Barometer, made by Adie & Son

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in Edinburgh

Postcard of Barometer, made by Adie & Son.
© National Museums Scotland

Barometer, made by Adie & Son

This stick barometer is of a type that became known as a 'cottage barometer'. It was made in Edinburgh by the firm Adie & Son around 1860. Although it is a conventional mercury in glass tube, it was made to appeal to a broader domestic market than hitherto.

This stick barometer is designed along lines of Georgian restraint, and has a simple rectangular shape, with an unfussy silvered register plate. The glass tube is held in a chamoix leather and boxwood cistern, hidden by the wooden cistern cover at the base.

Cottage barometers of this style were first marketed by Louis Casella, a London instrument maker, in 1857. They were deliberately designed as cheap, light and portable instruments for use in cottages, garden sheds, greenhouses and farm buildings. However, this particular example shows more care in construction than the basic Casella instrument, suggesting that Adie & Son were trying to popularise barometers with a public who previously would not have considered using them.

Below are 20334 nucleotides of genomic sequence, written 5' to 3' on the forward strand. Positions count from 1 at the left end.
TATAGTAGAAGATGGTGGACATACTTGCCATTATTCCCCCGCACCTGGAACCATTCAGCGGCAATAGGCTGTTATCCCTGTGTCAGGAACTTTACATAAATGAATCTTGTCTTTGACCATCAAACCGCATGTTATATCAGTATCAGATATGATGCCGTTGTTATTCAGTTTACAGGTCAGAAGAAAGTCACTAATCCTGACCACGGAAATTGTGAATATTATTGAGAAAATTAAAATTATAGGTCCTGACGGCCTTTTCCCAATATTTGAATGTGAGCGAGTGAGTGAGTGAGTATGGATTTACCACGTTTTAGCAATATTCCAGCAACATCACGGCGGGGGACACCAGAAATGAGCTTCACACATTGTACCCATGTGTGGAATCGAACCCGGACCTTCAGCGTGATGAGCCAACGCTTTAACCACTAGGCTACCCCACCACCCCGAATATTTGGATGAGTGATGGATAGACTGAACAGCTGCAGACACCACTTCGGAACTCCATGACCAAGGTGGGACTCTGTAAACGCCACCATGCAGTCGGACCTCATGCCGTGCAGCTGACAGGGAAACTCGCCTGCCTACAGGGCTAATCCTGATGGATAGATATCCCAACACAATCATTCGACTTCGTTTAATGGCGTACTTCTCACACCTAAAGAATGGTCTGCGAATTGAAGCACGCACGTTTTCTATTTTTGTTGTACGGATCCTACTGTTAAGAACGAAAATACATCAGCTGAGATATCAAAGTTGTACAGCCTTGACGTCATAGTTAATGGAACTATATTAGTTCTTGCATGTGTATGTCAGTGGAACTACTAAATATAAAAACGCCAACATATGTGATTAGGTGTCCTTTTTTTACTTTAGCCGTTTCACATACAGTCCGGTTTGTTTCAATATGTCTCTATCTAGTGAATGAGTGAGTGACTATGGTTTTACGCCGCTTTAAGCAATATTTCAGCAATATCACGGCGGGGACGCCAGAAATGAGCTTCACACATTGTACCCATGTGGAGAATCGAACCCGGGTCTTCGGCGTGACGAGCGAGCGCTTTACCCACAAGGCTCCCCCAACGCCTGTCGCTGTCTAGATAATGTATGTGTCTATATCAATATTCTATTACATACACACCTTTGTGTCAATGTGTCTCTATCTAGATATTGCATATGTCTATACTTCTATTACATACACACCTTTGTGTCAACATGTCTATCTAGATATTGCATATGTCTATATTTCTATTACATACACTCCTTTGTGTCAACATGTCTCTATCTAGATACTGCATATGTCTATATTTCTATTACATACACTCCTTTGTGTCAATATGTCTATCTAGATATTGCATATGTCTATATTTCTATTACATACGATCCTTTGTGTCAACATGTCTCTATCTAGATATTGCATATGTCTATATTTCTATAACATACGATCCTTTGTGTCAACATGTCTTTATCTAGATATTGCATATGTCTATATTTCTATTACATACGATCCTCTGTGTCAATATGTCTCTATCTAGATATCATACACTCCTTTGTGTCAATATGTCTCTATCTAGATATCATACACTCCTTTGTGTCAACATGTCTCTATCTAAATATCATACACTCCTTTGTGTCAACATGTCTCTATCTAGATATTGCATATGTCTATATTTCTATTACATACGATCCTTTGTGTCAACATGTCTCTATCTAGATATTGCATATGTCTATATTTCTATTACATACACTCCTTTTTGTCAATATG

Record details

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Online ID: 000-180-000-966-C
Image Rights Holder: National Museums Scotland
Project: 0504: National Museums Scotland Part 2
Project description | View all records in project
Ref: National Museums Scotland  T.1981.18
Date: Around 1860
Material: Inscription: Adie & Son / Edinburgh
What: Barometer, stick
Subject: 10. METEOROLOGY (Departmental Classification)
Who: Adie and Son, Edinburgh (Maker)
Where: Scotland, Midlothian, Edinburgh
Description: Stick barometer signed by Adie and Son of Edinburgh
  • For the Adie family , see Clarke, T.N., A.D. Morrison-Low and A.D.C. Simpson. Brass & Glass: Scientific Instrument Making Workshops in Scotland. Edinburgh, 1989, pp 25-74. 
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